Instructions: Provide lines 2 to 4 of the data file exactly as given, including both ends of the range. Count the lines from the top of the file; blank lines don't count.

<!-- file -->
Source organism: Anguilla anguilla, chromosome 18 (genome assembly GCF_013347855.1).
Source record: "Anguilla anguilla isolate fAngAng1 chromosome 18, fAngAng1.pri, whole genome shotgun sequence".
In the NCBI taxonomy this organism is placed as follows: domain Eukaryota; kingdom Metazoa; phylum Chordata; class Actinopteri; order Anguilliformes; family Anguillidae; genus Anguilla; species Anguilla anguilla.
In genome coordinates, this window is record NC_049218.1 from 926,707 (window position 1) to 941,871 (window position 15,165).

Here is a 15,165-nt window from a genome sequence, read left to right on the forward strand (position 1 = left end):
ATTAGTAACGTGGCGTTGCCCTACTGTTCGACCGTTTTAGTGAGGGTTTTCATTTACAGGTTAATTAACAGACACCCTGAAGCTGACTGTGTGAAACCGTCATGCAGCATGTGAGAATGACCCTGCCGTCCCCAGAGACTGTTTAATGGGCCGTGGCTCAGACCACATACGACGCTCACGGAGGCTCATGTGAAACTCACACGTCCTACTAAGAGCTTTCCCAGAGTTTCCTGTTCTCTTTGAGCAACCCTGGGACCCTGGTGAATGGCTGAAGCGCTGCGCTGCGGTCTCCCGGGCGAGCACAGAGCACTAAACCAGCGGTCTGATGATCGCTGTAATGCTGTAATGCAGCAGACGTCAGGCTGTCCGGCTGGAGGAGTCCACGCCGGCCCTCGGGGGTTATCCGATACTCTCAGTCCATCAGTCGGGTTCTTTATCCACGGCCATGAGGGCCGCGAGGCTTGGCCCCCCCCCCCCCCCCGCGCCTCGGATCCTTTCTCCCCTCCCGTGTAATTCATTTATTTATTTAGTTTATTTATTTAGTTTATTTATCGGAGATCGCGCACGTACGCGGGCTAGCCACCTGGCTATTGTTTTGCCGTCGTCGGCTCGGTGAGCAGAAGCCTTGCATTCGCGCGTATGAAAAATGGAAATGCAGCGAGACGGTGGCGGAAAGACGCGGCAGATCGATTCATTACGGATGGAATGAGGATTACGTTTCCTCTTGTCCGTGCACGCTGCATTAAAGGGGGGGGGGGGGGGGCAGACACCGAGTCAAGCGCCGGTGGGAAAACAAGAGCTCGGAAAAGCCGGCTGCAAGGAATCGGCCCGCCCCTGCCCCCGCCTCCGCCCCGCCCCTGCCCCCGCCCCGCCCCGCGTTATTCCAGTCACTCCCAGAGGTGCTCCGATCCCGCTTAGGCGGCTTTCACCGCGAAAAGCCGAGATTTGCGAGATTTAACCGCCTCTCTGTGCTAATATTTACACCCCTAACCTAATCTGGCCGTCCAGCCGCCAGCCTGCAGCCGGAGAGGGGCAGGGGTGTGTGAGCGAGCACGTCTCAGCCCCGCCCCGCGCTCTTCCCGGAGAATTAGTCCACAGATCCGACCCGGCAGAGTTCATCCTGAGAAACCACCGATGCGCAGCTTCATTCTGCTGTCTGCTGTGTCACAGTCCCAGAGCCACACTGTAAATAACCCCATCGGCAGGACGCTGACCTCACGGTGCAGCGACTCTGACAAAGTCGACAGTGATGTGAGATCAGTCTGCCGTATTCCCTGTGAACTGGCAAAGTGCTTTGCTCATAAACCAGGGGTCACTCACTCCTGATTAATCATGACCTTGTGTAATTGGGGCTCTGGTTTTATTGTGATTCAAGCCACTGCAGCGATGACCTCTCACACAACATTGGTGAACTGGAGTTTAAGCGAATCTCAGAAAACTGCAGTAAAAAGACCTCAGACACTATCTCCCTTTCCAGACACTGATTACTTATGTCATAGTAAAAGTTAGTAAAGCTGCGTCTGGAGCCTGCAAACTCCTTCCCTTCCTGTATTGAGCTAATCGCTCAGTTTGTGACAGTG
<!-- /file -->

Source record: "Anguilla anguilla isolate fAngAng1 chromosome 18, fAngAng1.pri, whole genome shotgun sequence".
In the NCBI taxonomy this organism is placed as follows: domain Eukaryota; kingdom Metazoa; phylum Chordata; class Actinopteri; order Anguilliformes; family Anguillidae; genus Anguilla; species Anguilla anguilla.
In genome coordinates, this window is record NC_049218.1 from 926,707 (window position 1) to 941,871 (window position 15,165).